As we have seen, Indian traditions are not obscure or archaic, they have the ability of transmutation, making them adept in transcending time barriers and appeal to the audience of every age and era. Hence, they are not only perennial but existentially capable of self-molding as per the modern requirements.
Rajiv Malhotra in his book ‘Indra’s Net’ argues that, ‘A classical concept in Hinduism has been that a true proposition has to be consistent with sruti, yukti (reason/logic) and anubhava’.
A westerner post reading this statement would comment that how does one knows ‘what is true’ and even if some proposition is true, ‘they can exist without reason or logic’. Now there is no clear answer to this comment, but one thing is clear, that this same analogy fits perfectly in the larger debate between western culture and Indian traditions as discussed ahead.
Indian traditions neither have a coherent structure nor represent a totality. This is what the bone of contention is. Western culture tends to evaluate localized Indian traditions from the narrow prism of their theological doctrines and pyramidal structures. This makes them question practices such as ‘wearing of bindi’, ‘draping of sarees’, and ‘engaging in puja’ as absurdities because they fail to understand the meaning behind such traditions, and instead try to find a reason behind them, based on their own experiences which are further drawn from their religion.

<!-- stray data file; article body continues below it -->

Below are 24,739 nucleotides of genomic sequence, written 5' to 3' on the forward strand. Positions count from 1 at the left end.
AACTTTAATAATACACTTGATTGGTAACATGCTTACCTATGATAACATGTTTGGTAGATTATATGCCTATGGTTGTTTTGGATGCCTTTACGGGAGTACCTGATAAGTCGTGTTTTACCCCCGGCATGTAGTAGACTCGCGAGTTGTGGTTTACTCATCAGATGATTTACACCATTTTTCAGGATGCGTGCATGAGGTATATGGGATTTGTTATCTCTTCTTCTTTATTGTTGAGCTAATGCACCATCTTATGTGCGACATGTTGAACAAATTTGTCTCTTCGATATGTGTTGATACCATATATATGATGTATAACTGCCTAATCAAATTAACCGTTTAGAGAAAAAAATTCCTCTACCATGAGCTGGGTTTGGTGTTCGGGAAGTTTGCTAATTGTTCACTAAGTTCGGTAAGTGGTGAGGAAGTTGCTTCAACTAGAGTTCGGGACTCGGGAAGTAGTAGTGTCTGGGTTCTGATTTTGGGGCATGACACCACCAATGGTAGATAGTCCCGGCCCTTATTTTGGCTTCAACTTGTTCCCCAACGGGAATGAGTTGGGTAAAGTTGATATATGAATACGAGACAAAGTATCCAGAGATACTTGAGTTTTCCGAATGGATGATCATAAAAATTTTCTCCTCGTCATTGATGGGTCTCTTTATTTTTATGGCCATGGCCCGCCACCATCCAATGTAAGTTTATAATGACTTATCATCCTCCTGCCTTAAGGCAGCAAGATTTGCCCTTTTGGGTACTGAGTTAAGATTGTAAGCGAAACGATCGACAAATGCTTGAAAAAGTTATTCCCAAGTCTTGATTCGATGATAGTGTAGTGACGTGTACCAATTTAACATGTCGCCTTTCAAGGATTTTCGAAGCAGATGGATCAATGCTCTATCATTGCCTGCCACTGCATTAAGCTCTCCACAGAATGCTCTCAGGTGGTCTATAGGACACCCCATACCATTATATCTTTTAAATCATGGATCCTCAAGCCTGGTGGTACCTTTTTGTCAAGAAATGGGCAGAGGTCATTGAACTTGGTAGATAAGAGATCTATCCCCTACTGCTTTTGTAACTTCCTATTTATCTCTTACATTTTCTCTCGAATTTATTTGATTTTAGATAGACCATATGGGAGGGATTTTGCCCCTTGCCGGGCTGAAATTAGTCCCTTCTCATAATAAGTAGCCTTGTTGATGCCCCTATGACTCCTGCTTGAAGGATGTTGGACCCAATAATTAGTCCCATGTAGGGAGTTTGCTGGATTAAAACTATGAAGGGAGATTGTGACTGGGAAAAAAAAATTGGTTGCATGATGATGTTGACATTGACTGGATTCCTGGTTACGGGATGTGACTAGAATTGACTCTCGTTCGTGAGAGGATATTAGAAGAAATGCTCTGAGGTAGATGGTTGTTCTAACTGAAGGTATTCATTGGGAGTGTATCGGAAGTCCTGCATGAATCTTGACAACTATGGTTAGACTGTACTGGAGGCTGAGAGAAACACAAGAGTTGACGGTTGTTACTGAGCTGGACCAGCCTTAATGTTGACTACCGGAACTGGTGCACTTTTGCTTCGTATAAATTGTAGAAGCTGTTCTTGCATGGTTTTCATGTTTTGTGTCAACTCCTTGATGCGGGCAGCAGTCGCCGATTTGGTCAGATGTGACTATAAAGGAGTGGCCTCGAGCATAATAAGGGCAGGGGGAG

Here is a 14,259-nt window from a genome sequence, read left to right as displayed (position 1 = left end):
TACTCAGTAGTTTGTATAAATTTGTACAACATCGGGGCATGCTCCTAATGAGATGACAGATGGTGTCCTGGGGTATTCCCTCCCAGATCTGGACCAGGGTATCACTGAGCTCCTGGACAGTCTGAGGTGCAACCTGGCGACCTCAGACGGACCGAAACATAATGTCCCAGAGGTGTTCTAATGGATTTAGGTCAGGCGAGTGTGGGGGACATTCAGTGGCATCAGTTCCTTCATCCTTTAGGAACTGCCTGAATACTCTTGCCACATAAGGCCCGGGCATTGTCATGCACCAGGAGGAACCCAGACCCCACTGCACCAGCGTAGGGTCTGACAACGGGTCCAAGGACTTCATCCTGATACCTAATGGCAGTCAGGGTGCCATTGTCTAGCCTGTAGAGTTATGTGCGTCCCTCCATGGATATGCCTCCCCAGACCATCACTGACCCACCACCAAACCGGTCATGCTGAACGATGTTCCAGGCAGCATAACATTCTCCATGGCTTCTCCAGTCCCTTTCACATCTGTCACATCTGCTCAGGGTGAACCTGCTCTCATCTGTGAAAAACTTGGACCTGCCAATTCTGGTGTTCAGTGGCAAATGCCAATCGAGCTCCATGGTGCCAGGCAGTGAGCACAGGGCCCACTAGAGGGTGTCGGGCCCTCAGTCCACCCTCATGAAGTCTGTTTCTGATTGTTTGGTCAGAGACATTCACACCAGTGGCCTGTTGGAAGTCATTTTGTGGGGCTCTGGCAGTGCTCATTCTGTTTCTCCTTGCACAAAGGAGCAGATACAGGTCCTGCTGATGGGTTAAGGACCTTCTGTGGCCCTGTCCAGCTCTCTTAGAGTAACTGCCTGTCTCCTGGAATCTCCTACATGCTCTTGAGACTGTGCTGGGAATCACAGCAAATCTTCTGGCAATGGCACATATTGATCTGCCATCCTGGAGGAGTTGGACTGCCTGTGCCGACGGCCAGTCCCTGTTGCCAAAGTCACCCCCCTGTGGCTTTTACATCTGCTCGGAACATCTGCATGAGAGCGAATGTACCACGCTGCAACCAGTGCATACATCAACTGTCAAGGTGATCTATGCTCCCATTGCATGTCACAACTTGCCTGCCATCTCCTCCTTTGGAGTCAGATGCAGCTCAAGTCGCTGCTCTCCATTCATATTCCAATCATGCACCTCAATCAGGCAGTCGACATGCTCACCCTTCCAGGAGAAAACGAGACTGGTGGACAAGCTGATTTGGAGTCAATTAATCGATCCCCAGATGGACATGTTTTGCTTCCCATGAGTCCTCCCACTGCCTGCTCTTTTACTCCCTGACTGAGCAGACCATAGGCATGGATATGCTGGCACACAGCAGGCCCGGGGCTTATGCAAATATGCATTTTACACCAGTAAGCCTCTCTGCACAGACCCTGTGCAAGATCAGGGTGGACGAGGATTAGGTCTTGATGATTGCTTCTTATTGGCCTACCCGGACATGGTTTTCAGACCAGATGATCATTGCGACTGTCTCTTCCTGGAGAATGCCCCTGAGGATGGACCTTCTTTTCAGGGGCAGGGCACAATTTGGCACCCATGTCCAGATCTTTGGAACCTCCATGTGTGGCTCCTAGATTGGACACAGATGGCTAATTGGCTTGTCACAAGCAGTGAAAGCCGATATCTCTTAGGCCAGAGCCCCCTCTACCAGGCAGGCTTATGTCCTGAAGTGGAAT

Indian traditions are not bounded by the four corners of such ‘religious dictates’, but when ‘Hindus’ act as reactionaries to the constant barrage of questioning over the lack of logic and rationale in their practices, they commit the same mistake of equating the morals of their own culture and traditions with that of the western culture. This in turn stonewalls the fluidity and dynamism of Indian traditions, similar to how the traditions have been locked in the West within specific books or dictates such as the ‘Ten Commandments’.
To better understand the western culture and create a defense for our values, one must propagate the ancestral traditions to the posterity, maintain genuine optimism about these traditions and imbibe the power of acceptance within their kin over time. This can be better understood in the context of homosexuality. Unlike the west, Indian culture, scriptures, and traditions do not historically detest homosexuals. Instead of propagating the myth of our culture being against homosexuality, we could better teach our offspring to be more receptive and accepting towards such individuals. Now to understand the basic premise here, we have to roll back and try to answer what exactly is a ‘true proposition’ and whether something can exist without being based on logic and rationality.